Probation and Pretrial Services – Annual Report 2018
Probation and pretrial services offices strive to achieve positive changes in individuals under supervision while also protecting the community. Using evidence-based practices and innovative technology, these offices focus on the efficient use of limited resources to maintain public safety and steadily reduce recidivism.
Progress in Reducing Recidivism
A multi-year study by the Administrative Office of the U.S. Courts (AO) showed that recidivism is on the decline in the federal criminal justice system. The report analyzed the criminal records of hundreds of thousands of offenders, from every district. Controlling for the varying criminal profiles and increased risk levels of the federal supervision population, the rearrest rate for people who started supervision in 2009 was approximately 19 percent, compared with 16 percent for the population that started supervision in 2013. While the decline is likely influenced by multiple factors, it coincides with a shift to evidence-based supervision practices and implementation of advanced actuarial assessment tools to help federal probation and pretrial services officers stratify their caseloads and prioritize issues within cases. With funding support from Congress, the Judiciary will continue pursuing an empirical, outcome-based supervision system.
Criminogenic Factors and Violence Curriculum
The federal probation system has worked to identify strategies to assist officers with addressing problem areas identified by the Post-Conviction Risk Assessment tool (PCRA), which assesses an individual’s risk of being rearrested for a new crime or of failing the terms of probation. The AO’s Probation and Pretrial Services Office has developed the Criminogenic Needs and Violence Curriculum (CNVC), a cognitive behavioral training program for probation officers that includes a series of manuals that target criminal thinking, social networks, education and employment, alcohol and drug abuse, and mitigating the risk of violence. The manuals reinforce the training of probation officers and treatment providers. The AO is pilot testing and studying the effectiveness of the CNVC with people on supervision. The results will determine the course of implementation in interested probation districts around the country.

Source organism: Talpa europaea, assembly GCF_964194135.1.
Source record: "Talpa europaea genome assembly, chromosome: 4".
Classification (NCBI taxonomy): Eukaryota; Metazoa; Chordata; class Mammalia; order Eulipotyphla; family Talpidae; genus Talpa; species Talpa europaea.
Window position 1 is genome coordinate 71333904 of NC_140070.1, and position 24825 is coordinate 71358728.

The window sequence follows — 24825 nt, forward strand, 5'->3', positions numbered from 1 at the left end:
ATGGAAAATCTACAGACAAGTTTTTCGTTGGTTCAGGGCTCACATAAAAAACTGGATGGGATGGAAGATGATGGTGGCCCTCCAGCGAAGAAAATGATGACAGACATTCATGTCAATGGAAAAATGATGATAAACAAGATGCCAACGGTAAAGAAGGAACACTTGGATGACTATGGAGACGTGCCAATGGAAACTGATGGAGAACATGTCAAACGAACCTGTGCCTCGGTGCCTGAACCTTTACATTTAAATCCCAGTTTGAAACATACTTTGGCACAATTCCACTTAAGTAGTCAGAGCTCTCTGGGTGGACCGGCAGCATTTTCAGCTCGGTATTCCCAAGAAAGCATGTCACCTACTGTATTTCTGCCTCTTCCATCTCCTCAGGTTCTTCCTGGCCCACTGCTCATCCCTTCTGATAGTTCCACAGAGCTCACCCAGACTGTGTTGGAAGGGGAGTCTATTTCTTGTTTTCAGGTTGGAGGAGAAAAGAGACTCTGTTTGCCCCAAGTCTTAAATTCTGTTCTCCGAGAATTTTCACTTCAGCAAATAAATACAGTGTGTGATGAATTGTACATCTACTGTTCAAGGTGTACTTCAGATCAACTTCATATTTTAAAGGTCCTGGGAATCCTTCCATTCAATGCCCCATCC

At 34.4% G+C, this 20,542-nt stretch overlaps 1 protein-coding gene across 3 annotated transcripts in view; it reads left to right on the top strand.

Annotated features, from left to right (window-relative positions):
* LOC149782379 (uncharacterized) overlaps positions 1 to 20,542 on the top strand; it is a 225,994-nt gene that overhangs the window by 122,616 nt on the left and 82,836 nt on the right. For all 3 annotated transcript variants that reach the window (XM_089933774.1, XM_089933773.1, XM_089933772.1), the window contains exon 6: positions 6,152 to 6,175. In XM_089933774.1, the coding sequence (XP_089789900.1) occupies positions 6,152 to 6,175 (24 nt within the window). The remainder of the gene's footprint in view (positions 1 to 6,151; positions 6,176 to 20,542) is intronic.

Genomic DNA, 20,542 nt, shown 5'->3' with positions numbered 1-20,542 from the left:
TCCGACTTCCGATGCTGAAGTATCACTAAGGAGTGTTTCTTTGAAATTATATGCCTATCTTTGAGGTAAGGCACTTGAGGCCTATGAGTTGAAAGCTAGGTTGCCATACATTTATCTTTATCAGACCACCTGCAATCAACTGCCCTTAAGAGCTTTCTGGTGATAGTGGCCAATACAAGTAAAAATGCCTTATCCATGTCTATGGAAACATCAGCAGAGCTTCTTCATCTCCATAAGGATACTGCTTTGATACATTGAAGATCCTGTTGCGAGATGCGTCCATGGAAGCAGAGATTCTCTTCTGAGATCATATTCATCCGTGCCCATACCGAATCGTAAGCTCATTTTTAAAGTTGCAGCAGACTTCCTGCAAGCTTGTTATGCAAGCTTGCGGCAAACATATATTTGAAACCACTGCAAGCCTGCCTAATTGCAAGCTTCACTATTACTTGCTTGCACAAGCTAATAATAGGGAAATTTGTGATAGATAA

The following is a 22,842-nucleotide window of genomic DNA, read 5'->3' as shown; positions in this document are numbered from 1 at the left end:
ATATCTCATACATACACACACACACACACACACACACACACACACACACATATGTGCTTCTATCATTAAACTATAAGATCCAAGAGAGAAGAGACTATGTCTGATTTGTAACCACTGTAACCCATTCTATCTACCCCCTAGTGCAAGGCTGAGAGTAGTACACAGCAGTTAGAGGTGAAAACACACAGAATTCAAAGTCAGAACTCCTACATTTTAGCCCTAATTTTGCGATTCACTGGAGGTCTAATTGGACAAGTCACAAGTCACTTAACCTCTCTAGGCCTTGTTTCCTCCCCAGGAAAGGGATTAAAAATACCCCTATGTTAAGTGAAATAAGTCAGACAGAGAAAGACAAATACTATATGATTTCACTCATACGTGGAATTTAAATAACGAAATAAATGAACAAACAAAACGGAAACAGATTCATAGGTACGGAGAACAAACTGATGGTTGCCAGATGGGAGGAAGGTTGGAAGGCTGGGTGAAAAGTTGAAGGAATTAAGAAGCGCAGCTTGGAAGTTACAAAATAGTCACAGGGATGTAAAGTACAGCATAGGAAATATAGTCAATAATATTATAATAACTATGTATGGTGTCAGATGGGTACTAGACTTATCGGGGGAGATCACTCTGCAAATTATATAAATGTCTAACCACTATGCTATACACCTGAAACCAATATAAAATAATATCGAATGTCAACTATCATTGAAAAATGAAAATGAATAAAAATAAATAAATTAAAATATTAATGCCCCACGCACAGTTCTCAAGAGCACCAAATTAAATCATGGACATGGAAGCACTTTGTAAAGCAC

The Judiciary’s first national computer forensics laboratory marked its first full year of operation in 2018. The lab at the Thomas F. Eagleton U.S. Courthouse in St. Louis helps federal probation and pretrial officers around the country as they supervise increasingly tech-savvy populations. It is saving time and money because courts across the country can use the lab’s services in lieu of setting up their own, and they can get faster results than they had been getting using outside law enforcement agencies.
Since opening in late 2017, the lab has provided services to 36 of the 94 federal court districts and has examined over 250 devices. Partnering districts pay only postage for the services. The facility and its three-person staff are equipped with six work stations, an electronic evidence-collection tracking system, and more than 25 hardware and software tools to examine everything from mobile devices to gaming consoles. The lab has inspected devices for a variety of cases, including those involving child pornography, fraud, and terrorism.
While some federal court districts have their own in-house labs, the creation of a national facility is helping districts avoid lengthy wait times for computer forensic services provided by local law enforcement agencies and FBI offices. It can take months to get results from outside agencies, while the lab in St. Louis averages a turnaround time of two weeks. The time savings can be critical when officers need to examine the contents of seized devices from people suspected of new crimes or of violating their supervision terms.
Federal Probation and Pretrial Academy Accreditation
In November 2018, the Federal Law Enforcement Training Accreditation Board awarded accreditation to the Federal Probation and Pretrial Academy’s Initial Probation and Pretrial Training Program. The board is the accrediting body for all federal law enforcement training and support programs in the United States. To achieve accreditation, agencies must undergo a rigorous assessment to ensure compliance with the organization’s standards and procedures in the areas of administration, training staff, training development, training delivery, and distance learning. The honor recognizes the high quality of the academy’s program, its staff, and its professionalism.